How JoVE Helped Librarians With Student/Faculty Outreach

Lucie Tryoen, Librarian | 8 min read
Lucie Tryoen, Librarian | 8 min read

Lucie Tryoen is an electronic resources librarian at the University of Evry-Val d’Essonne in France. Her excellence in library outreach and her ability to define her approach to it won her a JoVE travel award to the Charleston Library Conference.

Tell us about your background, and how your early experiences shaped your communication activities.

I took my first job as a librarian in the University of Evry Val d’Essonne in April 2017. I managed to become the resource person for faculty members concerning electronic resources. I did this through email campaigns that highlighted new resources or the testing of potential interesting databases. I also wrote resource presentation flyers on specific subjects and visited labs. So, strengthening communication with the faculty was my main goal, and the university offers both difficulties and opportunities for this challenge.

Can you elaborate on the challenges involved?

The university houses 17 labs, nine of which are also attached to one or more other institutions, such as the CNRS. Due to this institutional setup – very common in France but particularly expanded in Evry — not all the researchers have a sense of belonging to the University of Evry. Moreover, the University of Evry is integrated with the Université Paris-Saclay. This comprises  universities, "grandes écoles" and research organizations. As many research projects are shared within Paris-Saclay, the Evry facility may not seem like a major hub for faculty members.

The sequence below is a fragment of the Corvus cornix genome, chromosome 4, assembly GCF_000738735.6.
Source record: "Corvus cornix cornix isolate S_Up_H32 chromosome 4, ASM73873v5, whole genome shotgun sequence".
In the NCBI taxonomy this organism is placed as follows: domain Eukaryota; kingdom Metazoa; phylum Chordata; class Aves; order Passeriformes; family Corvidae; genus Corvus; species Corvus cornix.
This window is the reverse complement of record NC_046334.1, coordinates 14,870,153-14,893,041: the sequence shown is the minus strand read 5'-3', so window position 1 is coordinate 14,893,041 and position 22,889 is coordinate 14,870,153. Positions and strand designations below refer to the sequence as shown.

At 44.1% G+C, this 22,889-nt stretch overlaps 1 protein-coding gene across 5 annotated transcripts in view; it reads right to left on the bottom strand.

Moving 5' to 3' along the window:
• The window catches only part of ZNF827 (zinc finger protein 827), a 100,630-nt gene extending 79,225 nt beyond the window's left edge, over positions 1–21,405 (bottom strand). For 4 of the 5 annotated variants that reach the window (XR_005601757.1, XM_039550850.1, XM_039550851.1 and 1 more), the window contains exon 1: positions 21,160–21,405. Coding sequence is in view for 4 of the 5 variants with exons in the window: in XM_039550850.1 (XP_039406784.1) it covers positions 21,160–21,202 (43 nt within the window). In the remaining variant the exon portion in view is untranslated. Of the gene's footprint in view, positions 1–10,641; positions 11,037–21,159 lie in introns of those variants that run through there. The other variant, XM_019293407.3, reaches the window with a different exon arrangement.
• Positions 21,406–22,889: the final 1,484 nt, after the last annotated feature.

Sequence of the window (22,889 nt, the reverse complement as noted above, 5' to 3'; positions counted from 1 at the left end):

And you said there were advantages, too?

Being a small university, with less than 15,000 attending, means that for students and teachers, the main library is a highly recognizable place. Within the library, the size of the staff  — 40 people — makes it possible to have well-defined interlocutors. I’m personally in charge of the entire workflow of electronic resources, from the relationship with publishers to promoting the library to the public.

So, JoVE played a part in your outreach?

Yes. After a successful trial of JoVE Science Education in October 2017, we decided to expand our dialogue among teachers. Since our JoVE subscription is dedicated to education, it was especially relevant to consider its acquisition in partnership with the faculty. For a first experiment, we decided to focus on one field: biology — the best choice, considering the university’s area of expertise. Evry had a huge opportunity, because it had a program dedicated to financing innovative projects that promote student success.

Can you elaborate the how behind promoting JoVE?

JoVE become part of our project “Teaching differently,” which highlighted the need to modify teaching practices to better serve students. The acquisition of reverse or interactive pedagogy tools, such as JoVE Science Education videos, is essential in this process. The first step was to find volunteer teachers to participate in the project. I agreed to be the project leader, and to be responsible for deploying the application, and for most of the workload involved with it. That included producing documents, handling relationships with the relevant departments of the university, etc.